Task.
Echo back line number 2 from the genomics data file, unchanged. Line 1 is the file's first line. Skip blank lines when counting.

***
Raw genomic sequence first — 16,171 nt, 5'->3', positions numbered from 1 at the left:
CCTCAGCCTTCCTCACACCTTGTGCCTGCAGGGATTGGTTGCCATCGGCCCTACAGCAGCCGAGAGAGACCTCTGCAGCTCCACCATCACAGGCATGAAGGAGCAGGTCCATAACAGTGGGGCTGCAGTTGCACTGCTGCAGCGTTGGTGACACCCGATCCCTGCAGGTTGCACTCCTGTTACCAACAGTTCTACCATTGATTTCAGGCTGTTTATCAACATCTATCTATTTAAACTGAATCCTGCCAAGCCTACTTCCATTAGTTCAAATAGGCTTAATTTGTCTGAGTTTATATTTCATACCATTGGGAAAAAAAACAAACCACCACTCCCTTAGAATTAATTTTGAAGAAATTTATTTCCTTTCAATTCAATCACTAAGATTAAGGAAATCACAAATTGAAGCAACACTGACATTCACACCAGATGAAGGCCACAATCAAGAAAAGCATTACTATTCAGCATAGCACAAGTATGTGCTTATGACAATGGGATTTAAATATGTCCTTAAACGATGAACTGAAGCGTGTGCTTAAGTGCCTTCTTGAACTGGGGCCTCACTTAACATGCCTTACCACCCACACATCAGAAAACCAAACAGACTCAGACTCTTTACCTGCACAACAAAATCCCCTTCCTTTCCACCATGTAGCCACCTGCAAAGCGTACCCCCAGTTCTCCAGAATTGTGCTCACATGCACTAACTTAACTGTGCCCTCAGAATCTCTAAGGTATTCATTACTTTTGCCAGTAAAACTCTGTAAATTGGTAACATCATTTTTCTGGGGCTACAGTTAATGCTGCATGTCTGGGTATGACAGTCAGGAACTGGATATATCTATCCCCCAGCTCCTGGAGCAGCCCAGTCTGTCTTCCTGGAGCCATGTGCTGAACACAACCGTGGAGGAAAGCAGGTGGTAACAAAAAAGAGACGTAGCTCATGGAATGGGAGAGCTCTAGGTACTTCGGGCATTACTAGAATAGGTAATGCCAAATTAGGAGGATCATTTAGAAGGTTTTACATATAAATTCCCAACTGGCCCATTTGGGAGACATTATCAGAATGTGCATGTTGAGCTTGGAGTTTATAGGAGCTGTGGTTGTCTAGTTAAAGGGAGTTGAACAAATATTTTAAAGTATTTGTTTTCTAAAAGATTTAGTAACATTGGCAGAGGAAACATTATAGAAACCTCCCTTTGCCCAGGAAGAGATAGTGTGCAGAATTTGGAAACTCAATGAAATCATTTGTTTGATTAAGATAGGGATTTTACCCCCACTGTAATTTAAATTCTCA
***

CCTCAGCCTTCCTCACACCTTGTGCCTGCAGGGATTGGTTGCCATCGGCCCTACAGCAGCCGAGAGAGACCTCTGCAGCTCCACCATCACAGGCATGAAGGAGCAGGTCCATAACAGTGGGGCTGCAGTTGCACTGCTGCAGCGTTGGTGACACCCGATCCCTGCAGGTTGCACTCCTGTTACCAACAGTTCTACCATTGATTTCAGGCTGTTTATCAACATCTATCTATTTAAACTGAATCCTGCCAAGCCTACTTCCATTAGTTCAAATAGGCTTAATTTGTCTGAGTTTATATTTCATACCATTGGGAAAAAAAACAAACCACCACTCCCTTAGAATTAATTTTGAAGAAATTTATTTCCTTTCAATTCAATCACTAAGATTAAGGAAATCACAAATTGAAGCAACACTGACATTCACACCAGATGAAGGCCACAATCAAGAAAAGCATTACTATTCAGCATAGCACAAGTATGTGCTTATGACAATGGGATTTAAATATGTCCTTAAACGATGAACTGAAGCGTGTGCTTAAGTGCCTTCTTGAACTGGGGCCTCACTTAACATGCCTTACCACCCACACATCAGAAAACCAAACAGACTCAGACTCTTTACCTGCACAACAAAATCCCCTTCCTTTCCACCATGTAGCCACCTGCAAAGCGTACCCCCAGTTCTCCAGAATTGTGCTCACATGCACTAACTTAACTGTGCCCTCAGAATCTCTAAGGTATTCATTACTTTTGCCAGTAAAACTCTGTAAATTGGTAACATCATTTTTCTGGGGCTACAGTTAATGCTGCATGTCTGGGTATGACAGTCAGGAACTGGATATATCTATCCCCCAGCTCCTGGAGCAGCCCAGTCTGTCTTCCTGGAGCCATGTGCTGAACACAACCGTGGAGGAAAGCAGGTGGTAACAAAAAAGAGACGTAGCTCATGGAATGGGAGAGCTCTAGGTACTTCGGGCATTACTAGAATAGGTAATGCCAAATTAGGAGGATCATTTAGAAGGTTTTACATATAAATTCCCAACTGGCCCATTTGGGAGACATTATCAGAATGTGCATGTTGAGCTTGGAGTTTATAGGAGCTGTGGTTGTCTAGTTAAAGGGAGTTGAACAAATATTTTAAAGTATTTGTTTTCTAAAAGATTTAGTAACATTGGCAGAGGAAACATTATAGAAACCTCCCTTTGCCCAGGAAGAGATAGTGTGCAGAATTTGGAAACTCAATGAAATCATTTGTTTGATTAAGATAGGGATTTTACCCCCACTGTAATTTAAATTCTCA